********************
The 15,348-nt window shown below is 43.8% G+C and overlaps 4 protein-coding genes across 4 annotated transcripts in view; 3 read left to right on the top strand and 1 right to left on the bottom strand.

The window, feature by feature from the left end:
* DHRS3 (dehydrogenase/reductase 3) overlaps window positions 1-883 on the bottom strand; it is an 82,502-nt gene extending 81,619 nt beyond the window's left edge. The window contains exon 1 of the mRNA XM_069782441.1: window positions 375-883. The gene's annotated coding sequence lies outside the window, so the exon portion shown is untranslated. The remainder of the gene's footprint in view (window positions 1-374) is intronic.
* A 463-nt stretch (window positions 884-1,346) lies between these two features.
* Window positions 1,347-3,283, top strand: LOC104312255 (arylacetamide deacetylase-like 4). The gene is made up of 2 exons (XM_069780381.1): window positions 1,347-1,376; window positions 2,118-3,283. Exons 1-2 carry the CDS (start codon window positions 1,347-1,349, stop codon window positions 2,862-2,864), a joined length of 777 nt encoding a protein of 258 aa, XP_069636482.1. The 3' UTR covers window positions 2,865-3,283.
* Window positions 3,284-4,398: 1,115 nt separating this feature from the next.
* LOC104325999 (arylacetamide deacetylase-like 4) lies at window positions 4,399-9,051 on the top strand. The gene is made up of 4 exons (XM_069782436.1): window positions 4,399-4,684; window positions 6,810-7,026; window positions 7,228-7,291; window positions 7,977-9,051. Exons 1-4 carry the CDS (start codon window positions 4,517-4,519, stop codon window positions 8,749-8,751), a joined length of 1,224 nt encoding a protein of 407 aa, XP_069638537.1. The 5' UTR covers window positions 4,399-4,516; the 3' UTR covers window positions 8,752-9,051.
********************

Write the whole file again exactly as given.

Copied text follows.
The 15,348-nt window shown below is 43.8% G+C and overlaps 4 protein-coding genes across 4 annotated transcripts in view; 3 read left to right on the top strand and 1 right to left on the bottom strand.

The window, feature by feature from the left end:
* DHRS3 (dehydrogenase/reductase 3) overlaps window positions 1-883 on the bottom strand; it is an 82,502-nt gene extending 81,619 nt beyond the window's left edge. The window contains exon 1 of the mRNA XM_069782441.1: window positions 375-883. The gene's annotated coding sequence lies outside the window, so the exon portion shown is untranslated. The remainder of the gene's footprint in view (window positions 1-374) is intronic.
* A 463-nt stretch (window positions 884-1,346) lies between these two features.
* Window positions 1,347-3,283, top strand: LOC104312255 (arylacetamide deacetylase-like 4). The gene is made up of 2 exons (XM_069780381.1): window positions 1,347-1,376; window positions 2,118-3,283. Exons 1-2 carry the CDS (start codon window positions 1,347-1,349, stop codon window positions 2,862-2,864), a joined length of 777 nt encoding a protein of 258 aa, XP_069636482.1. The 3' UTR covers window positions 2,865-3,283.
* Window positions 3,284-4,398: 1,115 nt separating this feature from the next.
* LOC104325999 (arylacetamide deacetylase-like 4) lies at window positions 4,399-9,051 on the top strand. The gene is made up of 4 exons (XM_069782436.1): window positions 4,399-4,684; window positions 6,810-7,026; window positions 7,228-7,291; window positions 7,977-9,051. Exons 1-4 carry the CDS (start codon window positions 4,517-4,519, stop codon window positions 8,749-8,751), a joined length of 1,224 nt encoding a protein of 407 aa, XP_069638537.1. The 5' UTR covers window positions 4,399-4,516; the 3' UTR covers window positions 8,752-9,051.